Everyone compared her with Rebecca. Beatrice, Max's sister told her that she was nothing like Rebecca, and when she met Max's grandmother who also in her senility insisted on meeting Rebecca, leaving our narrator all the more perplexed. When Rebecca was alive, they had their bedroom in the western wing of the Manderley whereas; the second Mrs de winter and Max used the rooms in the eastern wing which was comparatively smaller in size for he did not want to go to the western side.
Mrs Danvers had gone to such an extent that she was almost successful in convincing our narrator to commit suicide by saying on and on that she was unwanted in Manderley and her husband did not love her. It would have happened if the rockets were not fired, indicating that a ship was aground in the sea near to the mansion with Max ordering everybody to offer help to the people in the ship.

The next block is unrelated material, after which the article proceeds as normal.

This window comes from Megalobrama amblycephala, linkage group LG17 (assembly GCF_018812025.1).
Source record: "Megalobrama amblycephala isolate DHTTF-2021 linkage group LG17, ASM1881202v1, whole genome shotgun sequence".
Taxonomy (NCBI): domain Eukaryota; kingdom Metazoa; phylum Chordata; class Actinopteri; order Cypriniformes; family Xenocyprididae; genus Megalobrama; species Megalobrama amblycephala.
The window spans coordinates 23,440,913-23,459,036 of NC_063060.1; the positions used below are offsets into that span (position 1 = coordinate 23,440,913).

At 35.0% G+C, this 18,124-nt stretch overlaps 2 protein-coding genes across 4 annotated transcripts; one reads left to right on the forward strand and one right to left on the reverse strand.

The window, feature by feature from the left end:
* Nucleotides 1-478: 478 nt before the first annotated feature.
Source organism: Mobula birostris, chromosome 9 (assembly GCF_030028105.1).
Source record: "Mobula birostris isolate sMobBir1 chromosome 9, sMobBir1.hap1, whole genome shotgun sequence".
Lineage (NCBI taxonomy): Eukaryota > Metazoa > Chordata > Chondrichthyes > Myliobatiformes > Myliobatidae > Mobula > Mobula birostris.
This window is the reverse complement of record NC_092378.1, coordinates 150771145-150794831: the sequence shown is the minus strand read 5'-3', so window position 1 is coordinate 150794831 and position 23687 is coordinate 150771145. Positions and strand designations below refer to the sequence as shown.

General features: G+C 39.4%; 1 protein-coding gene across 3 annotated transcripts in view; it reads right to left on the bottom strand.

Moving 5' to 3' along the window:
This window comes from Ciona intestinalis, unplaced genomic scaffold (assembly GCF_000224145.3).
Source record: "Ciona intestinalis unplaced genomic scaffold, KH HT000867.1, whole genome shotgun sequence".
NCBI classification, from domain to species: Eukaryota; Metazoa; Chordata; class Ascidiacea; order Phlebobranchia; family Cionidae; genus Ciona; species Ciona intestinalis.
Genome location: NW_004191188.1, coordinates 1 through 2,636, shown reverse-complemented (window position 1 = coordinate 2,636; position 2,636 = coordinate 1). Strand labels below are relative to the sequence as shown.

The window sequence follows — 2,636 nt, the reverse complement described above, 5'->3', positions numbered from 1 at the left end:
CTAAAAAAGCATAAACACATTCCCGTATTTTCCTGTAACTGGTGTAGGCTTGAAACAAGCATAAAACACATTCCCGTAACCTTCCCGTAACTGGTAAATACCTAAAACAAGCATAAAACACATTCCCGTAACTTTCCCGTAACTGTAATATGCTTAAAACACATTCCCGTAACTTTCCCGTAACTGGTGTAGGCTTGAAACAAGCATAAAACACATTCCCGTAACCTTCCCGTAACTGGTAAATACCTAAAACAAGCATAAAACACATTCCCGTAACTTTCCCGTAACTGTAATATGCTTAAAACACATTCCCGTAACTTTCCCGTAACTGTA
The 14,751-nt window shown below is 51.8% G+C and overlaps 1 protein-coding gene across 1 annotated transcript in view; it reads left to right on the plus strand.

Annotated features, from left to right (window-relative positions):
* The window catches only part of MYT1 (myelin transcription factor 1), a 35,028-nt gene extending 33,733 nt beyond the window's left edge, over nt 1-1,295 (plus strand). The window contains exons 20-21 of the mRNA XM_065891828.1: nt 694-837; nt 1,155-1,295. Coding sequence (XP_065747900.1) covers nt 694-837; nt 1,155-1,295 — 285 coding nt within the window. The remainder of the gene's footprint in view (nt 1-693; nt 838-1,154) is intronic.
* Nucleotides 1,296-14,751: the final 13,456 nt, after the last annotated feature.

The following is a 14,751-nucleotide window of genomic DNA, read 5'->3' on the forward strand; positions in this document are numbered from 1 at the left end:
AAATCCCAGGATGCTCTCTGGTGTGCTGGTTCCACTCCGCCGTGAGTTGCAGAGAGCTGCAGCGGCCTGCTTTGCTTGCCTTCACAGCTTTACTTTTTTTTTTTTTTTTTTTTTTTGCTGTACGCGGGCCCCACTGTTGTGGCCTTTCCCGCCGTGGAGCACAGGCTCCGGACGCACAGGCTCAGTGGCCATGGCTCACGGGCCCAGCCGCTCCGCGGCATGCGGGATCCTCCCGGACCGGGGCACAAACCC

A year ago, after Rebecca went missing in the sea, a dead body of a woman had washed up on the shore and Max identified her as Rebecca. But, to everybody's dismay, when the divers dived in to check the condition of the stuck ship, they came across a boat with a woman's body stuck in its little cabin. The boat was of Rebecca's.
No doubt! There would be an inquest. It was then our narrator heard something from her husband which she never expected. He was not in love with Rebecca and he hated her to the core. She was a woman of loose morals. That one sentence just changed our narrator in a trice.
“The moment of crisis had come, and I must face it. My old fears, my diffidence, my shyness, my hopeless sense of inferiority, must be conquered now and thrust aside. If I failed now I should fail forever," she told herself.
From that moment onwards, she had taken over Manderley. Mrs Danvers could not shake her anymore and nothing in the world could prevent her from adorning the title Mrs de winter. She was there lending her full support to her husband during the inquest.
Why was the narrator nameless? Was it the author's attempt to show that she never had any identity? Even after marrying Max de Winter, the owner of the famous Manterley, she was reduced to a shadow of his first wife. Perhaps yes!